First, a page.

THE OPENCAST firm bidding to dig over 2m tonnes of coal from a scenic site on the Durham-Northumberland border has sold the land just weeks before a decision is due.
UK Coal has sold the 208-hectare Hoodsclose site near Whittonstall village to a private landowning business – but insists there is no change in its excavation plans. However, campaigners fighting against the seven-year dig say the sale raises “a great deal of speculation and deep concern”.
The Whittonstall Action Group (WAG) claims that if permission is granted, the value of the land would rise due to royalties to be paid to the new owners, while the move also heightens worries over UK Coal’s business strategy and financial viability. Now WAG wants Northumberland County Council to press for a “watertight” financial bond to guarantee full restoration of the site at the end of the dig, should permission be granted next month.
Campaigner Val Barnes said: “Why UK Coal has chosen to sell the land just before the planning committee convenes remains a mystery.
“WAG considers that there is now an even more urgent need for Northumberland County Council to insist upon a watertight financial bond, so as to guarantee full restoration of the site following coal extraction.”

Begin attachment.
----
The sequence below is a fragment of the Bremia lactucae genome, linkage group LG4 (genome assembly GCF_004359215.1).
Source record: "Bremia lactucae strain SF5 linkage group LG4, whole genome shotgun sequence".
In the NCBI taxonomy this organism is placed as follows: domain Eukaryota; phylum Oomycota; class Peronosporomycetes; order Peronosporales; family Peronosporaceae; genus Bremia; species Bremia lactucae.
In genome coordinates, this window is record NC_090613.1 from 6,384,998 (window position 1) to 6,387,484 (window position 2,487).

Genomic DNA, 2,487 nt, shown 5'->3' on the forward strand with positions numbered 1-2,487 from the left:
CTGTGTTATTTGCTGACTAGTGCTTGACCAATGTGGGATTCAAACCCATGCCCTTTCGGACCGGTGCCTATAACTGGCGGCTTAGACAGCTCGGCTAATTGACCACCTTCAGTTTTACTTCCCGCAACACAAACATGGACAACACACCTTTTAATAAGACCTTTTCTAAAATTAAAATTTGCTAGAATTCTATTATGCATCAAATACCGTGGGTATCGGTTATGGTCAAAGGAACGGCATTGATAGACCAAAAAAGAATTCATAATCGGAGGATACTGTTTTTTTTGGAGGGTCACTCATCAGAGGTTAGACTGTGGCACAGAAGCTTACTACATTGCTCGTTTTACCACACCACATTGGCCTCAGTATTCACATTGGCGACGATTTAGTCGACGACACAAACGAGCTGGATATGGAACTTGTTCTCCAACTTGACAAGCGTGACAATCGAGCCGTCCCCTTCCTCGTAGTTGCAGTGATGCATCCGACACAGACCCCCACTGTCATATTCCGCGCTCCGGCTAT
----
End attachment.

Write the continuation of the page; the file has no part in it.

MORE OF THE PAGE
A county council spokesman said UK coal would be responsible for implementing the restoration scheme.
Simon Taylor, UK Coal’s director of surface mining, confirmed the Hoodsclose sale but did not disclose a price. UK Coal, which also wants to excavate 500,000 tonnes of fireclay from the site, has pledged extensive restoration upon completion, and offered £850,000 to the village school for a “positive project”, plus £400,000 to a local community project fund. A decision on whether to allow the dig is expected to be made at county planning level next month.